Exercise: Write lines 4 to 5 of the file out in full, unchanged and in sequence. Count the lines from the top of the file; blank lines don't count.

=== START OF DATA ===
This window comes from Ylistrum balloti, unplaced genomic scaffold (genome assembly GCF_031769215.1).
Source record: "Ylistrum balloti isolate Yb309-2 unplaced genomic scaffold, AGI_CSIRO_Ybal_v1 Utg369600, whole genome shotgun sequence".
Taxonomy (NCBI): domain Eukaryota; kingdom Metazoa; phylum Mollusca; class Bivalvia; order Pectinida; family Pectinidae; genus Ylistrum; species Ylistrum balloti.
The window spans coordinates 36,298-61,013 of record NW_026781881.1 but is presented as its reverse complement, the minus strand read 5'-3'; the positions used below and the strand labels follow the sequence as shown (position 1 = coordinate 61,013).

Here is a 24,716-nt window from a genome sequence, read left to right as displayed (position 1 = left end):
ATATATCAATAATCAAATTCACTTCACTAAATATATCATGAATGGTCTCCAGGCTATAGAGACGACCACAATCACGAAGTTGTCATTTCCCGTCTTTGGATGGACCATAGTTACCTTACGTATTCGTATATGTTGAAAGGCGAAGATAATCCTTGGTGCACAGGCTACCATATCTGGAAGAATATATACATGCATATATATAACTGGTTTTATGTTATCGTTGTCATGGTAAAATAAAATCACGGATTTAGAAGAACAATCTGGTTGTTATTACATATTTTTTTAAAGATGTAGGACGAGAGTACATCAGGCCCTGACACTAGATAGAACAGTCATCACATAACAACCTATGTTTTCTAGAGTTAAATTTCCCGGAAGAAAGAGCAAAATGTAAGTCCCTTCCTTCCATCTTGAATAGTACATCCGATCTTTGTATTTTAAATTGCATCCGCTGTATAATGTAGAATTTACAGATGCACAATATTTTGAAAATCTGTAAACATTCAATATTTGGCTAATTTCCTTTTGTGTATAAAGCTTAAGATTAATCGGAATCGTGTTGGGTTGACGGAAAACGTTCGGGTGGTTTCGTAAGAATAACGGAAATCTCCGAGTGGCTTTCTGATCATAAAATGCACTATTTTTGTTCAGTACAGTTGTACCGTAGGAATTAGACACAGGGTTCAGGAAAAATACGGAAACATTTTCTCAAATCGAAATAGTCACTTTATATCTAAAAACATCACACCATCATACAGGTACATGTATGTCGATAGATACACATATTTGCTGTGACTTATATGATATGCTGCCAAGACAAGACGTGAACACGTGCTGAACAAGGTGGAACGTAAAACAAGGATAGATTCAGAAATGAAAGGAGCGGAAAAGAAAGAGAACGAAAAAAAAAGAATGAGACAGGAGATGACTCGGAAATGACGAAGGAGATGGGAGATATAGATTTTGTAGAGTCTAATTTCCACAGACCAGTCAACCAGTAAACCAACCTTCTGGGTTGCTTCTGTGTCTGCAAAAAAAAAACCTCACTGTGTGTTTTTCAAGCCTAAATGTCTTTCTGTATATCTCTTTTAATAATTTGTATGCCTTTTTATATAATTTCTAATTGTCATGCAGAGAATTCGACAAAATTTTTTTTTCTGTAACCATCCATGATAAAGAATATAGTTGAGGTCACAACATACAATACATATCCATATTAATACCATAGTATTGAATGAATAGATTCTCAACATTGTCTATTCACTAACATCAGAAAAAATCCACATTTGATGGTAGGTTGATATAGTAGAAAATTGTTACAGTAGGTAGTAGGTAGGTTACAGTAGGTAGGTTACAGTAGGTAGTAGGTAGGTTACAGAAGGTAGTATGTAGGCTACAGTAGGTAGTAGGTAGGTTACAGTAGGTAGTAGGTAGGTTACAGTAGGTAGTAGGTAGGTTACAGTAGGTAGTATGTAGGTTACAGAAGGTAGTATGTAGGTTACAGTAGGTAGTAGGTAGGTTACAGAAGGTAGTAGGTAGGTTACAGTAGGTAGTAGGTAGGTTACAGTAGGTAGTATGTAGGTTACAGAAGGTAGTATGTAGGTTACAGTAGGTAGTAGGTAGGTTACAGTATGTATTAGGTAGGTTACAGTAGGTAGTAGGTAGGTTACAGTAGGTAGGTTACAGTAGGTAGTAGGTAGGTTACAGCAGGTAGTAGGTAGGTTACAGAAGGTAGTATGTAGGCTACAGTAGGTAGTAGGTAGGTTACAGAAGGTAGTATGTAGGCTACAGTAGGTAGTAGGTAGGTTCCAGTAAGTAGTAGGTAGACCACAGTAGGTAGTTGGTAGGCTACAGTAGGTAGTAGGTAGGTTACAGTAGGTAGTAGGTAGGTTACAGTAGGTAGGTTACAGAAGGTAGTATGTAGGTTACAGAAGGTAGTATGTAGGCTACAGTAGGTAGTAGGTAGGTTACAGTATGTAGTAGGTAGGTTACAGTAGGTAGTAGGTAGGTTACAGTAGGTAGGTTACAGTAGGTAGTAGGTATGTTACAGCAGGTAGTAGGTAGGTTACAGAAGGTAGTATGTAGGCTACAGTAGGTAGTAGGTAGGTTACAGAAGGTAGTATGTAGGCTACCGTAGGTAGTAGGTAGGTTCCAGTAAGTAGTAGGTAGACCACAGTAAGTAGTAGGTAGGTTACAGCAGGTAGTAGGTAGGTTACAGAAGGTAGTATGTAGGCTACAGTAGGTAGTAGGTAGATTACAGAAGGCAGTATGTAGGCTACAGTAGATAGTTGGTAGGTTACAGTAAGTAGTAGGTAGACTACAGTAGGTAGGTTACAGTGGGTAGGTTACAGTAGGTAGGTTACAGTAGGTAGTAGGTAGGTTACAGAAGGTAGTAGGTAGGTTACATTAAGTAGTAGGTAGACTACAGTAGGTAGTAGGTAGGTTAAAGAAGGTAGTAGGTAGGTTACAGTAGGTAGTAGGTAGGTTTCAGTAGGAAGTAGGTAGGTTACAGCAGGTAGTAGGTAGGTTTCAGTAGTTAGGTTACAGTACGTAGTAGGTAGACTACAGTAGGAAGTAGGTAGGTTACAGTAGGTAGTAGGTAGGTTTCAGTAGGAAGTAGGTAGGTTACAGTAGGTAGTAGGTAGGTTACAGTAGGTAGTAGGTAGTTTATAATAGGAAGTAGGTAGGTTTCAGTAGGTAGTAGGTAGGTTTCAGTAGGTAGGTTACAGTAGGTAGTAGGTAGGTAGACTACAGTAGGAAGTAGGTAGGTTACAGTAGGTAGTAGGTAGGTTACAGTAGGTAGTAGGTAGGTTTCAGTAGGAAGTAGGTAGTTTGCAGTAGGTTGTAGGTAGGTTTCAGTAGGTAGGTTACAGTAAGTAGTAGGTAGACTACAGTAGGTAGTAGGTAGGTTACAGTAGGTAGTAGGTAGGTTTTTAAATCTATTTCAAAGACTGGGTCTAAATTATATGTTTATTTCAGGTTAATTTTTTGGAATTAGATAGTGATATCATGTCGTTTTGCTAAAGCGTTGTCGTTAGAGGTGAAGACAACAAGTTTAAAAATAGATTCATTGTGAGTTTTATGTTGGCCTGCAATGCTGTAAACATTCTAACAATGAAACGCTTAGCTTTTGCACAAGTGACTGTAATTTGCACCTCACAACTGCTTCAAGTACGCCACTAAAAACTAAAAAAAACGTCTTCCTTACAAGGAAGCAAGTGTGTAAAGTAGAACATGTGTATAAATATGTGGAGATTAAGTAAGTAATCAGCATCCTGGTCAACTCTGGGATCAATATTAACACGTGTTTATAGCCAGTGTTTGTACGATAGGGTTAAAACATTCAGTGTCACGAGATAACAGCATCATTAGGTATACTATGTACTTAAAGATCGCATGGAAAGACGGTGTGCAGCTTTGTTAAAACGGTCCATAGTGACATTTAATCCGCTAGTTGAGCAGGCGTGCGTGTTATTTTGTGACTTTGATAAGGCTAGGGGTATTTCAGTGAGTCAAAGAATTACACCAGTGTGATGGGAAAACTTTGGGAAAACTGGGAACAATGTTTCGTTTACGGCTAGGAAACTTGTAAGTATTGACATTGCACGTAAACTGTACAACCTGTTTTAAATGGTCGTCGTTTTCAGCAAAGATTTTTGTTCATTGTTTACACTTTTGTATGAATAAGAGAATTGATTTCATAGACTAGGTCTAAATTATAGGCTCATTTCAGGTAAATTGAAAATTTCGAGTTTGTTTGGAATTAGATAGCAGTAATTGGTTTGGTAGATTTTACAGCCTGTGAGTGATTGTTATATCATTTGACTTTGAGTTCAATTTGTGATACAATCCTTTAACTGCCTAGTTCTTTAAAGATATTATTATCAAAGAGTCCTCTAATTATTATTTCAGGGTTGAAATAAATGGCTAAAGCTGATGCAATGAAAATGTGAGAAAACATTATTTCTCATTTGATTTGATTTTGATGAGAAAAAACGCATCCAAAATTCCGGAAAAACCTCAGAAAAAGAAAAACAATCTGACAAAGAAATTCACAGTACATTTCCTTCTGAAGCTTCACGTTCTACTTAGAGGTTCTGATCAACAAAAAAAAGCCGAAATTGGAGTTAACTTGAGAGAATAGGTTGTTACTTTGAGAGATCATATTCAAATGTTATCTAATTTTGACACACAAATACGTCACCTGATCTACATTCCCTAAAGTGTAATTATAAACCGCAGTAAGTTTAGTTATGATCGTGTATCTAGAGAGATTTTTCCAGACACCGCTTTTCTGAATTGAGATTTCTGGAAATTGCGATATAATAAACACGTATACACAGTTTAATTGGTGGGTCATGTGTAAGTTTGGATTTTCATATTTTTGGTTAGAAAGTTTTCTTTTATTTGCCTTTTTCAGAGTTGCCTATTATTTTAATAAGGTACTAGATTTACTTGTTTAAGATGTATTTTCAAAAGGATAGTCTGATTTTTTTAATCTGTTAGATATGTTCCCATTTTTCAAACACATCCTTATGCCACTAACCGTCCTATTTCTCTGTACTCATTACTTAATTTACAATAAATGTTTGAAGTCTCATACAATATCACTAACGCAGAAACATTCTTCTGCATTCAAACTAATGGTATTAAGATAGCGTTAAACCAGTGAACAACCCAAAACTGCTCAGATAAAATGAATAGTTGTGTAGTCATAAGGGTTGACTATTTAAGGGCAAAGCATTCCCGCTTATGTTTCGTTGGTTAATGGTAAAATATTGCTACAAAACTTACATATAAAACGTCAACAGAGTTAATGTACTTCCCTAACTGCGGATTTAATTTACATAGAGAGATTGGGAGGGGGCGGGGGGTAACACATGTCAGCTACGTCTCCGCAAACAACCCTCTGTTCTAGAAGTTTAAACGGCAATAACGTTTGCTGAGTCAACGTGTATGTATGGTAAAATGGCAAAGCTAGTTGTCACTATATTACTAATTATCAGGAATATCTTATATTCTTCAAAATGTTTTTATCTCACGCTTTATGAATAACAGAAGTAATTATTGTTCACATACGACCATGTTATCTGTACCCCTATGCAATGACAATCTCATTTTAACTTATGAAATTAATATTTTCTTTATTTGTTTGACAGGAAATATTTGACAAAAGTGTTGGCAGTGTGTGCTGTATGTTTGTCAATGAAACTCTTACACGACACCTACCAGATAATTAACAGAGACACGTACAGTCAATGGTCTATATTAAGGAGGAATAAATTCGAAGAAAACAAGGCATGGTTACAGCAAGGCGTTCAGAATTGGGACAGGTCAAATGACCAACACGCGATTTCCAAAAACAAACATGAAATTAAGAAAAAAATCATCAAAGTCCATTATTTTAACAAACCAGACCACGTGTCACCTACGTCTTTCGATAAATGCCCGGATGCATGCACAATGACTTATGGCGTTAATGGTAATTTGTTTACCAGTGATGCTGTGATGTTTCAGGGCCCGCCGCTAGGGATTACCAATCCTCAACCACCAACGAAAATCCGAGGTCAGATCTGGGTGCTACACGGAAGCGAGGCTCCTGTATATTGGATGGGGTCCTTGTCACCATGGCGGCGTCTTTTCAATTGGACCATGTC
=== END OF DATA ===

The window spans coordinates 36,298-61,013 of record NW_026781881.1 but is presented as its reverse complement, the minus strand read 5'-3'; the positions used below and the strand labels follow the sequence as shown (position 1 = coordinate 61,013).

Here is a 24,716-nt window from a genome sequence, read left to right as displayed (position 1 = left end):